Flint City Council approves $20M portion of settlement over lead-tainted water
The Flint, Mich., City Council voted to approve its $20 million contribution to a proposed $641 million settlement over lead-contaminated water in the city on Tuesday.
The council voted 6-1 to use $20 million from its insurance provider for its portion of the settlement, MLive reported.
The city’s taxpayers are not expected to contribute to the settlement.
It was previously announced that the city would use the insurance money to pay its share of the settlement, which still needs to be approved by a court, but Monday’s vote signaled a formal approval from the city.
The $20 million would be added to a proposed $600 million settlement from the state of Michigan as well as portions from other defendants.
The state allowed Flint in 2014 to get its water from the Flint River, which ultimately resulted in tainted water flowing through people’s taps.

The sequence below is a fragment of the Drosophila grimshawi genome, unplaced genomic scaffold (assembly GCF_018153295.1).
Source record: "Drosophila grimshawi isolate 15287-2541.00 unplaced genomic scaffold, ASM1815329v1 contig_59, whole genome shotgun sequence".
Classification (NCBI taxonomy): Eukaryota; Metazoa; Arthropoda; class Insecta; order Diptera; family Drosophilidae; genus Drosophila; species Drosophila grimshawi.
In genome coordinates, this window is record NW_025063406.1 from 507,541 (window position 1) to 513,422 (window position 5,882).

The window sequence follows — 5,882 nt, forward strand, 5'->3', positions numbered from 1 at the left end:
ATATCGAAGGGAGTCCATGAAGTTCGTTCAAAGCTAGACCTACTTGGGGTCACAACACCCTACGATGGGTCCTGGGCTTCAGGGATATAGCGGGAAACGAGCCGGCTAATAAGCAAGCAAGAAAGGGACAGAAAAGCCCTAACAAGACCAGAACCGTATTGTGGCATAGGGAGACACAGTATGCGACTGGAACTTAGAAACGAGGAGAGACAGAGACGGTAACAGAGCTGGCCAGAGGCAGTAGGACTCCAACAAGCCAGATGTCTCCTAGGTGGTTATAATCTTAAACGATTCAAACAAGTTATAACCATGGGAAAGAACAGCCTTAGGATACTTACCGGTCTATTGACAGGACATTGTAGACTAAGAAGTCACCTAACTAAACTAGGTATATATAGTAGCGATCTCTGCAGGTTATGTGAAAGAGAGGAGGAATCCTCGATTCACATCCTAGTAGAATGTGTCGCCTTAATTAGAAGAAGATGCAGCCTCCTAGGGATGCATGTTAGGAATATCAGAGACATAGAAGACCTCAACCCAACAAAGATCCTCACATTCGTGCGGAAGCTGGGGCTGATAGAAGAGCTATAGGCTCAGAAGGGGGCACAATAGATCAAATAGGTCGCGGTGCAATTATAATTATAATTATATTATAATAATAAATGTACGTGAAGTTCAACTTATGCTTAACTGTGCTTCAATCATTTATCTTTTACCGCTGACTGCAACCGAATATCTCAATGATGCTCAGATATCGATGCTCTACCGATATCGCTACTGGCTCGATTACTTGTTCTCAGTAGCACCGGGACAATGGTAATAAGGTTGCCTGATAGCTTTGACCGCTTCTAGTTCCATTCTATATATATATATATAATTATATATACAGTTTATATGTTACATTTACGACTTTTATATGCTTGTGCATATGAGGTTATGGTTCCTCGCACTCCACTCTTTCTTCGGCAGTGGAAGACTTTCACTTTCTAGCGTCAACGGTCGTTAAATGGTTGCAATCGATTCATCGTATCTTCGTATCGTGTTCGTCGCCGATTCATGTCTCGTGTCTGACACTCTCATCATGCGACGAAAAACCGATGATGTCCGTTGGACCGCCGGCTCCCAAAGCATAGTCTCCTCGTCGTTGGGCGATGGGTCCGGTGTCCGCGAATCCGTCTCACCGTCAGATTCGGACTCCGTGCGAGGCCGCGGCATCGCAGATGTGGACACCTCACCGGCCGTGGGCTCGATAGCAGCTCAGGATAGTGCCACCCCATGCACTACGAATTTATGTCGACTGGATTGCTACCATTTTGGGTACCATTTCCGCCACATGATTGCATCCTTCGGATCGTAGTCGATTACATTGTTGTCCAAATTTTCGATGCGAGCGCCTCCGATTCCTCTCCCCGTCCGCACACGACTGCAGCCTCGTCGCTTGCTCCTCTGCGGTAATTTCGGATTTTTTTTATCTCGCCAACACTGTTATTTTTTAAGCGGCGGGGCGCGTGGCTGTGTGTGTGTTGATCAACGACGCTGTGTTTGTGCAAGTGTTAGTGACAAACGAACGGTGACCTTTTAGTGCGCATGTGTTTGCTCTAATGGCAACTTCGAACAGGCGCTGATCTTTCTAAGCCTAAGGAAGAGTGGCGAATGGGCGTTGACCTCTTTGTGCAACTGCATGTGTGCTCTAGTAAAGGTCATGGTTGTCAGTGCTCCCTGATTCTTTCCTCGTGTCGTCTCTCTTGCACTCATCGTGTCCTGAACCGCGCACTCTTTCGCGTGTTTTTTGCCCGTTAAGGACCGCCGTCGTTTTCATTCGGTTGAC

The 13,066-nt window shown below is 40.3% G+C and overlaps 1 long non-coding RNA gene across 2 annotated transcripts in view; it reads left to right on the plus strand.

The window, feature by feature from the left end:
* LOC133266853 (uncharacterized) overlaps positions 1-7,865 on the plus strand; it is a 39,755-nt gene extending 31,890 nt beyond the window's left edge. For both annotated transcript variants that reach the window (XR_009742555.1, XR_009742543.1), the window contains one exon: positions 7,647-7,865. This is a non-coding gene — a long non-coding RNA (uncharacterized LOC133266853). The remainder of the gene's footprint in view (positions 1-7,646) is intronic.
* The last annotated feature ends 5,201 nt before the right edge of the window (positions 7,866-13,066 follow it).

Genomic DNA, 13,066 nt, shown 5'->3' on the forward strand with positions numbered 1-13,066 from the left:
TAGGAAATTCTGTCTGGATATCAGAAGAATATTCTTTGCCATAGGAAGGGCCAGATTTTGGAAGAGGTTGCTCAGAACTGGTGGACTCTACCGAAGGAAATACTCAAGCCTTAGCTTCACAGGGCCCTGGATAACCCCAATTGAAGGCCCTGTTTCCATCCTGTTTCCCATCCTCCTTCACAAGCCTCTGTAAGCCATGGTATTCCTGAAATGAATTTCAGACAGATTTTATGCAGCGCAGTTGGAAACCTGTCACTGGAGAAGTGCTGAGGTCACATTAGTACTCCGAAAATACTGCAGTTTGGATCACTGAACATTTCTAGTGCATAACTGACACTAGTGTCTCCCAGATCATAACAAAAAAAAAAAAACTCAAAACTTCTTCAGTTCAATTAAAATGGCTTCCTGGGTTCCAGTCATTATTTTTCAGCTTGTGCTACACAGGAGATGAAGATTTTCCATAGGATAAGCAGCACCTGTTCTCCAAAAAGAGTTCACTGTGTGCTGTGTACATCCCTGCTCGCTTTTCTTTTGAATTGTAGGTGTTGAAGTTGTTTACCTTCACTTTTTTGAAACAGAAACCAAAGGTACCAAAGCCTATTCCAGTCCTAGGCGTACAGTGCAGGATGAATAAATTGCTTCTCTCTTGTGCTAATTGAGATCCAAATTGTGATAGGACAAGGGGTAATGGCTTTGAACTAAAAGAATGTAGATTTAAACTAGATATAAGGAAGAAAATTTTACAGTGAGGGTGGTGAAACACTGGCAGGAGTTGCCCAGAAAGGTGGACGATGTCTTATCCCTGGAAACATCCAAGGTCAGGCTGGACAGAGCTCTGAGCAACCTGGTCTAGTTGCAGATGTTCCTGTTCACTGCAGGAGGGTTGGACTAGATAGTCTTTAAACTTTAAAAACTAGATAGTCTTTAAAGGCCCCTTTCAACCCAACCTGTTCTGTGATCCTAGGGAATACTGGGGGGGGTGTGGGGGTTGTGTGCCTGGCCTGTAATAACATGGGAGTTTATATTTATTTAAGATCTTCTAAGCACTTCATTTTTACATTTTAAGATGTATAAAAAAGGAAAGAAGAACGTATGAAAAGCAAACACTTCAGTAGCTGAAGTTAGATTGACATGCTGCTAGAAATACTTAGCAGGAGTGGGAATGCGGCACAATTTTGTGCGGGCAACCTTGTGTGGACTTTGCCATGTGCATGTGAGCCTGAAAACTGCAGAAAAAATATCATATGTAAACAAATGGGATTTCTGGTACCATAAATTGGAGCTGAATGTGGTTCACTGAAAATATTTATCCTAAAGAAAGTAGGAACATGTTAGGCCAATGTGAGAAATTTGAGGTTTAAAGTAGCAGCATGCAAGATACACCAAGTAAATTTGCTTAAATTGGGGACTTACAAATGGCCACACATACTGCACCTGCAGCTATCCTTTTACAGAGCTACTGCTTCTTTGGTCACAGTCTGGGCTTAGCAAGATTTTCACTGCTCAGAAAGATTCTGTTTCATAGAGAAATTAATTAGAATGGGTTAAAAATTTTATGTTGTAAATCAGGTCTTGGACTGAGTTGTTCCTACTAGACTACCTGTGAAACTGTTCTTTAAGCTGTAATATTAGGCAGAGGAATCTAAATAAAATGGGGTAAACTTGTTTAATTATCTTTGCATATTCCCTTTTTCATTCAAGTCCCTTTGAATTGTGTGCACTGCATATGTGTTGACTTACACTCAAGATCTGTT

If approved, most of the funds are expected to be given to the city’s children, especially those who were younger than 6 when they were first exposed. This group is the most susceptible to effects from lead poisoning.
In children, lead exposure can damage the brain and nervous system and slow growth and development.
The water has also been linked to an outbreak of Legionnaires’ disease that killed 12 people.
The Hill has removed its comment section, as there are many other forums for readers to participate in the conversation. We invite you to join the discussion on Facebook and Twitter.